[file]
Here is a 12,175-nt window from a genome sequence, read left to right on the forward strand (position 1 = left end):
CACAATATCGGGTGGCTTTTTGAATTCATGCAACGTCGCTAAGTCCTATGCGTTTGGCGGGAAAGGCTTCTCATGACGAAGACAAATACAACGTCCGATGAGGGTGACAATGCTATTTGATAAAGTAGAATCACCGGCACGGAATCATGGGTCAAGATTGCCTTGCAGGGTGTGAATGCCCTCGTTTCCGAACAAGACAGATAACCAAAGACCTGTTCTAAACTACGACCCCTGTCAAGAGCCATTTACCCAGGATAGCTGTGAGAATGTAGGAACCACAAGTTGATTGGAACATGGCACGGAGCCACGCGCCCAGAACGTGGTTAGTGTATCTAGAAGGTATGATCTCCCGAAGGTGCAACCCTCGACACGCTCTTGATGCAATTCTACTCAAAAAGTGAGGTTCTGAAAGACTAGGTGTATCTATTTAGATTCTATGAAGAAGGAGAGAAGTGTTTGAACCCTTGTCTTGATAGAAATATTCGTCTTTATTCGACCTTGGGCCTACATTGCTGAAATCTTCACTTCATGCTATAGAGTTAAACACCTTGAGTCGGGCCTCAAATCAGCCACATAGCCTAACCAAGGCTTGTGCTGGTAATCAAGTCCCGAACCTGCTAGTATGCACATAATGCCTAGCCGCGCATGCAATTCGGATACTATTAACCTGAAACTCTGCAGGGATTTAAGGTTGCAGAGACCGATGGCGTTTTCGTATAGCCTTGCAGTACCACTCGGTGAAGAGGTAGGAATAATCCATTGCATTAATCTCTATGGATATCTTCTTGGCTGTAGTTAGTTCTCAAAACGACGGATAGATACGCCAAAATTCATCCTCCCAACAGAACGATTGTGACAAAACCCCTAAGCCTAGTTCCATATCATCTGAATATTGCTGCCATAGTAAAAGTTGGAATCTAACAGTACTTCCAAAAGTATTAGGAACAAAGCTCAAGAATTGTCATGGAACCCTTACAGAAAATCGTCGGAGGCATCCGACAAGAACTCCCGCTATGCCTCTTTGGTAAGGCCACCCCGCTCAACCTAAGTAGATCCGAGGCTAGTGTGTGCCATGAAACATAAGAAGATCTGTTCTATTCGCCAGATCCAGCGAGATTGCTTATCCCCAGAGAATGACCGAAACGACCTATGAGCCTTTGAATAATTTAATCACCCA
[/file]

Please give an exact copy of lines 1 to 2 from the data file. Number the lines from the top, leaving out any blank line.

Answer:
Here is a 12,175-nt window from a genome sequence, read left to right on the forward strand (position 1 = left end):
CACAATATCGGGTGGCTTTTTGAATTCATGCAACGTCGCTAAGTCCTATGCGTTTGGCGGGAAAGGCTTCTCATGACGAAGACAAATACAACGTCCGATGAGGGTGACAATGCTATTTGATAAAGTAGAATCACCGGCACGGAATCATGGGTCAAGATTGCCTTGCAGGGTGTGAATGCCCTCGTTTCCGAACAAGACAGATAACCAAAGACCTGTTCTAAACTACGACCCCTGTCAAGAGCCATTTACCCAGGATAGCTGTGAGAATGTAGGAACCACAAGTTGATTGGAACATGGCACGGAGCCACGCGCCCAGAACGTGGTTAGTGTATCTAGAAGGTATGATCTCCCGAAGGTGCAACCCTCGACACGCTCTTGATGCAATTCTACTCAAAAAGTGAGGTTCTGAAAGACTAGGTGTATCTATTTAGATTCTATGAAGAAGGAGAGAAGTGTTTGAACCCTTGTCTTGATAGAAATATTCGTCTTTATTCGACCTTGGGCCTACATTGCTGAAATCTTCACTTCATGCTATAGAGTTAAACACCTTGAGTCGGGCCTCAAATCAGCCACATAGCCTAACCAAGGCTTGTGCTGGTAATCAAGTCCCGAACCTGCTAGTATGCACATAATGCCTAGCCGCGCATGCAATTCGGATACTATTAACCTGAAACTCTGCAGGGATTTAAGGTTGCAGAGACCGATGGCGTTTTCGTATAGCCTTGCAGTACCACTCGGTGAAGAGGTAGGAATAATCCATTGCATTAATCTCTATGGATATCTTCTTGGCTGTAGTTAGTTCTCAAAACGACGGATAGATACGCCAAAATTCATCCTCCCAACAGAACGATTGTGACAAAACCCCTAAGCCTAGTTCCATATCATCTGAATATTGCTGCCATAGTAAAAGTTGGAATCTAACAGTACTTCCAAAAGTATTAGGAACAAAGCTCAAGAATTGTCATGGAACCCTTACAGAAAATCGTCGGAGGCATCCGACAAGAACTCCCGCTATGCCTCTTTGGTAAGGCCACCCCGCTCAACCTAAGTAGATCCGAGGCTAGTGTGTGCCATGAAACATAAGAAGATCTGTTCTATTCGCCAGATCCAGCGAGATTGCTTATCCCCAGAGAATGACCGAAACGACCTATGAGCCTTTGAATAATTTAATCACCCA